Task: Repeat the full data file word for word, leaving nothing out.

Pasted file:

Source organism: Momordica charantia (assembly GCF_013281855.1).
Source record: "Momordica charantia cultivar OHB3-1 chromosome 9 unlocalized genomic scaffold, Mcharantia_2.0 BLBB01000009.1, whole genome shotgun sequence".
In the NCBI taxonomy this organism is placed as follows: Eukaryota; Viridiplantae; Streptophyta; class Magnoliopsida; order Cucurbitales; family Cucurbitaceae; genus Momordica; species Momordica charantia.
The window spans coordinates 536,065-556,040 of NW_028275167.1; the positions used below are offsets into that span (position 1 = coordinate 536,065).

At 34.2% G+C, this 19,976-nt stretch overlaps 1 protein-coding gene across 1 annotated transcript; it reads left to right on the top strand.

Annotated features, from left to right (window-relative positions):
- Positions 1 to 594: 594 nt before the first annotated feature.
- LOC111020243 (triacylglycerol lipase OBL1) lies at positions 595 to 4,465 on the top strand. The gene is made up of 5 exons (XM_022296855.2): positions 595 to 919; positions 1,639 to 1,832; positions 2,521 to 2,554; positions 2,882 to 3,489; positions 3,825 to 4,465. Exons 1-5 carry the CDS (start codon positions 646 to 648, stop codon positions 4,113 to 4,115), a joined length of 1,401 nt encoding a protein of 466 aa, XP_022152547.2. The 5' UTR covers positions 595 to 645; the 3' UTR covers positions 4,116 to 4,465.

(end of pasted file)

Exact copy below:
Source organism: Momordica charantia (assembly GCF_013281855.1).
Source record: "Momordica charantia cultivar OHB3-1 chromosome 9 unlocalized genomic scaffold, Mcharantia_2.0 BLBB01000009.1, whole genome shotgun sequence".
In the NCBI taxonomy this organism is placed as follows: Eukaryota; Viridiplantae; Streptophyta; class Magnoliopsida; order Cucurbitales; family Cucurbitaceae; genus Momordica; species Momordica charantia.
The window spans coordinates 536,065-556,040 of NW_028275167.1; the positions used below are offsets into that span (position 1 = coordinate 536,065).

At 34.2% G+C, this 19,976-nt stretch overlaps 1 protein-coding gene across 1 annotated transcript; it reads left to right on the top strand.

Annotated features, from left to right (window-relative positions):
- Positions 1 to 594: 594 nt before the first annotated feature.
- LOC111020243 (triacylglycerol lipase OBL1) lies at positions 595 to 4,465 on the top strand. The gene is made up of 5 exons (XM_022296855.2): positions 595 to 919; positions 1,639 to 1,832; positions 2,521 to 2,554; positions 2,882 to 3,489; positions 3,825 to 4,465. Exons 1-5 carry the CDS (start codon positions 646 to 648, stop codon positions 4,113 to 4,115), a joined length of 1,401 nt encoding a protein of 466 aa, XP_022152547.2. The 5' UTR covers positions 595 to 645; the 3' UTR covers positions 4,116 to 4,465.